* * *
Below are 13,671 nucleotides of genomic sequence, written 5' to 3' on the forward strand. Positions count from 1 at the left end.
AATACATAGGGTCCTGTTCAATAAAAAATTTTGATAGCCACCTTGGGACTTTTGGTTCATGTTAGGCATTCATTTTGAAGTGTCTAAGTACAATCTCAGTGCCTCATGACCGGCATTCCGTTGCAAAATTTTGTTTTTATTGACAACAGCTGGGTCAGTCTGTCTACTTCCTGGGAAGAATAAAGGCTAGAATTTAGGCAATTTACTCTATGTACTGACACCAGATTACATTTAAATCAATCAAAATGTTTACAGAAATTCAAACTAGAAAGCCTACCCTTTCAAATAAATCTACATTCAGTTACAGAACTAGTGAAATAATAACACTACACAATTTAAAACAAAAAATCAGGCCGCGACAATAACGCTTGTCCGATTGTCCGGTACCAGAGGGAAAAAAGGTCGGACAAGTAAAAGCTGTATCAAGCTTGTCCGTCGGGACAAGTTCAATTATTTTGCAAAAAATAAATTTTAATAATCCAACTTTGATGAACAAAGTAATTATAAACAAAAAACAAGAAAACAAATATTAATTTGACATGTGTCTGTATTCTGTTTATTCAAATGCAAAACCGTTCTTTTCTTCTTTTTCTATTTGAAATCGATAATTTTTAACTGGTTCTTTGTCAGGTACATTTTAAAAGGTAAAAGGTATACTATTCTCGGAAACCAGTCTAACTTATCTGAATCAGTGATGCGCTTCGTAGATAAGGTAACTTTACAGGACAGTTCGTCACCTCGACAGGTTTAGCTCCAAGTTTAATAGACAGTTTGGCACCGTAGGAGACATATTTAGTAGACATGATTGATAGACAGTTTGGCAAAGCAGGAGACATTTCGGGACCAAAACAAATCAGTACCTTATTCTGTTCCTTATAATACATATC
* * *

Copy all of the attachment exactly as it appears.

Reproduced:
Below are 13,671 nucleotides of genomic sequence, written 5' to 3' on the forward strand. Positions count from 1 at the left end.
AATACATAGGGTCCTGTTCAATAAAAAATTTTGATAGCCACCTTGGGACTTTTGGTTCATGTTAGGCATTCATTTTGAAGTGTCTAAGTACAATCTCAGTGCCTCATGACCGGCATTCCGTTGCAAAATTTTGTTTTTATTGACAACAGCTGGGTCAGTCTGTCTACTTCCTGGGAAGAATAAAGGCTAGAATTTAGGCAATTTACTCTATGTACTGACACCAGATTACATTTAAATCAATCAAAATGTTTACAGAAATTCAAACTAGAAAGCCTACCCTTTCAAATAAATCTACATTCAGTTACAGAACTAGTGAAATAATAACACTACACAATTTAAAACAAAAAATCAGGCCGCGACAATAACGCTTGTCCGATTGTCCGGTACCAGAGGGAAAAAAGGTCGGACAAGTAAAAGCTGTATCAAGCTTGTCCGTCGGGACAAGTTCAATTATTTTGCAAAAAATAAATTTTAATAATCCAACTTTGATGAACAAAGTAATTATAAACAAAAAACAAGAAAACAAATATTAATTTGACATGTGTCTGTATTCTGTTTATTCAAATGCAAAACCGTTCTTTTCTTCTTTTTCTATTTGAAATCGATAATTTTTAACTGGTTCTTTGTCAGGTACATTTTAAAAGGTAAAAGGTATACTATTCTCGGAAACCAGTCTAACTTATCTGAATCAGTGATGCGCTTCGTAGATAAGGTAACTTTACAGGACAGTTCGTCACCTCGACAGGTTTAGCTCCAAGTTTAATAGACAGTTTGGCACCGTAGGAGACATATTTAGTAGACATGATTGATAGACAGTTTGGCAAAGCAGGAGACATTTCGGGACCAAAACAAATCAGTACCTTATTCTGTTCCTTATAATACATATC